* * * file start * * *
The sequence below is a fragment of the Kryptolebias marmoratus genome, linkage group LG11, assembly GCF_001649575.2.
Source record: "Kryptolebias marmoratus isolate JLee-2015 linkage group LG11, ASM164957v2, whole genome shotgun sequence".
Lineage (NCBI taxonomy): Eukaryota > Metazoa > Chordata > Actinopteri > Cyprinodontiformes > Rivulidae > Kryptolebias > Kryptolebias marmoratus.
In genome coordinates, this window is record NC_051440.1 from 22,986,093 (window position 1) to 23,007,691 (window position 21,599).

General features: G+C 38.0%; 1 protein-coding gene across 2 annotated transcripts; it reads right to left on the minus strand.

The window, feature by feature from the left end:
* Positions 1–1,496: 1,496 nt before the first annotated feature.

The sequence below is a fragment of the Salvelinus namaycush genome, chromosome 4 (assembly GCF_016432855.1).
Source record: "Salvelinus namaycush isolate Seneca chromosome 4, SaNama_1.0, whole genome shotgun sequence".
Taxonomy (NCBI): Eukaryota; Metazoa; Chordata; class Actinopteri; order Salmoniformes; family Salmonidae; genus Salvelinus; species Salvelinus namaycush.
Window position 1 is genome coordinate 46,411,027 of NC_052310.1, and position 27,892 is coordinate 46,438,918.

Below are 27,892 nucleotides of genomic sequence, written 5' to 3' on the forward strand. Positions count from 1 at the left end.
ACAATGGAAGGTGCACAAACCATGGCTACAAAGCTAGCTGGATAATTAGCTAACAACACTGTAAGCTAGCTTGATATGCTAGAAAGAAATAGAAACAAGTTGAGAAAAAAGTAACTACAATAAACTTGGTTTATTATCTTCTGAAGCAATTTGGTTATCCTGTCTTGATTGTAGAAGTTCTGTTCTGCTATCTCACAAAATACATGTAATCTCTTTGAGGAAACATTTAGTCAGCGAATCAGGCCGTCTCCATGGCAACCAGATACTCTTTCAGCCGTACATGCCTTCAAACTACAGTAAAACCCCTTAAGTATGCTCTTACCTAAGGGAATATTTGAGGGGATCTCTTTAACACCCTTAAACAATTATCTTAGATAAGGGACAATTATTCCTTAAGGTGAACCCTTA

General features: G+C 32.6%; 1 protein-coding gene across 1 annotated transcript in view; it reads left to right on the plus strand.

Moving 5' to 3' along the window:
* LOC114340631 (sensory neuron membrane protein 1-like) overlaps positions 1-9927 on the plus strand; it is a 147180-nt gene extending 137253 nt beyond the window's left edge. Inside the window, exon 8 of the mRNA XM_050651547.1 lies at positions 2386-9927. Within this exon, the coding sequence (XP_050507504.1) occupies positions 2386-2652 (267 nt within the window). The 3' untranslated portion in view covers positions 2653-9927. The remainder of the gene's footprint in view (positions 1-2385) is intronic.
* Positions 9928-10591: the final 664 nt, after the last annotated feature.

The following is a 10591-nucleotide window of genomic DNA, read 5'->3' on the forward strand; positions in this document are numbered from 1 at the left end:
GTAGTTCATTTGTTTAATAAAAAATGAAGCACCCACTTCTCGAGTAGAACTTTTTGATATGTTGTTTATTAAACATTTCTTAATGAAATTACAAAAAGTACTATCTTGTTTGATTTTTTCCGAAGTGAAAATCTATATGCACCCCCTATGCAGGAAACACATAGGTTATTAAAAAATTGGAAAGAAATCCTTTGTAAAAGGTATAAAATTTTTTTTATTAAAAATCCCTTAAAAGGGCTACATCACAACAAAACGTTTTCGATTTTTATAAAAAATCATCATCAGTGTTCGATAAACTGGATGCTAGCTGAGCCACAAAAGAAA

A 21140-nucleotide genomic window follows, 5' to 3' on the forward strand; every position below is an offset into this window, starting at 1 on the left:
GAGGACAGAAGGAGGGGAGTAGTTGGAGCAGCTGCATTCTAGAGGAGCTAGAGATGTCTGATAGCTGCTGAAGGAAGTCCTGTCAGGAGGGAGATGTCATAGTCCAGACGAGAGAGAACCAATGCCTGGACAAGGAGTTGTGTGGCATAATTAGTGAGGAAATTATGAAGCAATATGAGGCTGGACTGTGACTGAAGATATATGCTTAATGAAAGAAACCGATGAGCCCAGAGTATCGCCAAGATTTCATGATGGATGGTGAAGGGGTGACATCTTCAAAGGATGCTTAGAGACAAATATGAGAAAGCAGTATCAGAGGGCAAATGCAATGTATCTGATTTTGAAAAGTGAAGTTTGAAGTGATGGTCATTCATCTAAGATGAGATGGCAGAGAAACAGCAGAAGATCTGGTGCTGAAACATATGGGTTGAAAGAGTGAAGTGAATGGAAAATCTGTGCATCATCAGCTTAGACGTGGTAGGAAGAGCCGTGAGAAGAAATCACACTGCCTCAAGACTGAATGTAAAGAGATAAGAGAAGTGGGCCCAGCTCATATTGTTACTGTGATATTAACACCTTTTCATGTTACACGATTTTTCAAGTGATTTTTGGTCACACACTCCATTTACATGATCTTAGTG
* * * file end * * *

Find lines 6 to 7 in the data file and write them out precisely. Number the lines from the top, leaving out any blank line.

The window, feature by feature from the left end:
* Positions 1–1,496: 1,496 nt before the first annotated feature.